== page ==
We've mostly focused on the effects of the Wallow Fire on Mexican wolves because, well, these wolves are pretty well screwed six ways from Sunday and, as a result, are the most imperiled mammals in North America. (See wolves and livestock, wolves and jackasses, wolves and politicians, etc.) But, obvs, as much as we like wolves, we're really enamored with the entire ecosystem, from the nondescript sedges to the fantastic pines. Wolves serve as proxy for an intact landscape.
So, sadly, while it appears that Mexican wolves have more or less made it through the Wallow Fire, there's also this:
The flames spared three packs of endangered Mexican gray wolves but likely killed at least some threatened Mexican spotted owls as it roared through more than a half-million acres of a pristine forest on the New Mexico border.Surviving the fire isn't enough. It's going to be a long road to ecosystem recovery, including sufficient vegetation and prey base for higher-order taxa. It remains to be seen whether the lands still have enough inherent resilience to make a comeback, especially in light of climate disruption, ongoing drought, invasive species, and ongoing demands for extractive uses.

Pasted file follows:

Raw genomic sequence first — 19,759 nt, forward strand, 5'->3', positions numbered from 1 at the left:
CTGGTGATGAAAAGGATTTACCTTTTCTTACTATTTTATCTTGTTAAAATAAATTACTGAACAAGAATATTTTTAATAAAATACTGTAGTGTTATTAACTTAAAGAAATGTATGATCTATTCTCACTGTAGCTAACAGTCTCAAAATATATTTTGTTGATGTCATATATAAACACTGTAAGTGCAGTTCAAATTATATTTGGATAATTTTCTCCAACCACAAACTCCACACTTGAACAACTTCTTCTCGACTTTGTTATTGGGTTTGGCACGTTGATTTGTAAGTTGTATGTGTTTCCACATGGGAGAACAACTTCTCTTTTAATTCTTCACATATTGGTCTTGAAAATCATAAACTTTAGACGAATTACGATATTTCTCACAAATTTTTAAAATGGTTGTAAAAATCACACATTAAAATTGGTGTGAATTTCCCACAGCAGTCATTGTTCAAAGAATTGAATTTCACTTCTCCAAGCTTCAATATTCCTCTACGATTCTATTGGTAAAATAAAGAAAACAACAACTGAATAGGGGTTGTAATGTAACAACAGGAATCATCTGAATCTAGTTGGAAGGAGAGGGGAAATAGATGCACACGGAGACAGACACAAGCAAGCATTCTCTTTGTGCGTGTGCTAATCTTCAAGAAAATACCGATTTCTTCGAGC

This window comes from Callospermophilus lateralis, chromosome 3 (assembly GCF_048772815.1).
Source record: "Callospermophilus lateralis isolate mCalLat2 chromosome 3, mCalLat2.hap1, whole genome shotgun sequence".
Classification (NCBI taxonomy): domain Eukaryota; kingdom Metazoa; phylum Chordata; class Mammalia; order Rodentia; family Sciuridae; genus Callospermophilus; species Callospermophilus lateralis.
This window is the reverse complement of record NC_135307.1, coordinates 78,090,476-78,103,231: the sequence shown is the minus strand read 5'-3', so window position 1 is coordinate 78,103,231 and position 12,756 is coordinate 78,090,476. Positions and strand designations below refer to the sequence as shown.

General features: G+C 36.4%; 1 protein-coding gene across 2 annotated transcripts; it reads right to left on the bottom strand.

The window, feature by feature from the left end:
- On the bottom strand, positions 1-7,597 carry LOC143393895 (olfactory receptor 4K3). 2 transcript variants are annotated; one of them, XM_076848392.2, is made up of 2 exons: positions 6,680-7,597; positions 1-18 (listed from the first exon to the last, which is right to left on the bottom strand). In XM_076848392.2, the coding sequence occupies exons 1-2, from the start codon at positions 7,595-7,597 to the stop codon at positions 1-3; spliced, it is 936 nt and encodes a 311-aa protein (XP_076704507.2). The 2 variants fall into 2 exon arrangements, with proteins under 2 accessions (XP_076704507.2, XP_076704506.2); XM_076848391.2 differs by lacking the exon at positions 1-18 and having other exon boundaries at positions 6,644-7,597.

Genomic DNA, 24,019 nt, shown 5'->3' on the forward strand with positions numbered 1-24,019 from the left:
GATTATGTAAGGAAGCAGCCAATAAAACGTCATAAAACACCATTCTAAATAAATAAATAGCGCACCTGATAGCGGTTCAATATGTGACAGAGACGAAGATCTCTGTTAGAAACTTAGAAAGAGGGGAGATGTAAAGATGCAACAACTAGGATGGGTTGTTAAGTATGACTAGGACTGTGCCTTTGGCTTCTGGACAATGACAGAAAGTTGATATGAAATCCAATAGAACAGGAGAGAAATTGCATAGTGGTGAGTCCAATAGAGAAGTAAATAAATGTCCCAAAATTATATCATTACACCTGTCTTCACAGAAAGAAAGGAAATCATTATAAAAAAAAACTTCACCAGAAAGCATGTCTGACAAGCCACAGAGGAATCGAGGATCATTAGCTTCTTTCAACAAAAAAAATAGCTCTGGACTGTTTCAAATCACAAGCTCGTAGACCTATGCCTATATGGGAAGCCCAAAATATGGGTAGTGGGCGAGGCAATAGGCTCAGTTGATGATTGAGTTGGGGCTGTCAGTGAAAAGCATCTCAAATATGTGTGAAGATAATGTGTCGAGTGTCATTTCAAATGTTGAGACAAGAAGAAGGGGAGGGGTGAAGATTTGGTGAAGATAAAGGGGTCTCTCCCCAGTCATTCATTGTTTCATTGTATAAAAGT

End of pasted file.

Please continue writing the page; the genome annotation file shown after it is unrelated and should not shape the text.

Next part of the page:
Though some spots were untouched or had only undergrowth burn, the effect of the human-caused Wallow fire will last for decades because it burned so hot in many areas that it completely denuded the landscape, forest specialists said. (Via)
Fish and Wildlife is looking to see if prey for the wolves and owls will return quickly enough to let the animals stay in their regular areas.Stay tuned. The fire may be 89 percent contained, but it will be affecting the landscape for decades to come.
The burned forest supports more than a dozen other endangered or threatened species, including snails, frogs and fish. Dozens of other species live in the forest that aren’t rare, including bear, deer, antelope and a herd of elk that, at about 6,000, is among the state’s biggest.
BTW, that flame retardant? No one really knows what effect that will have either.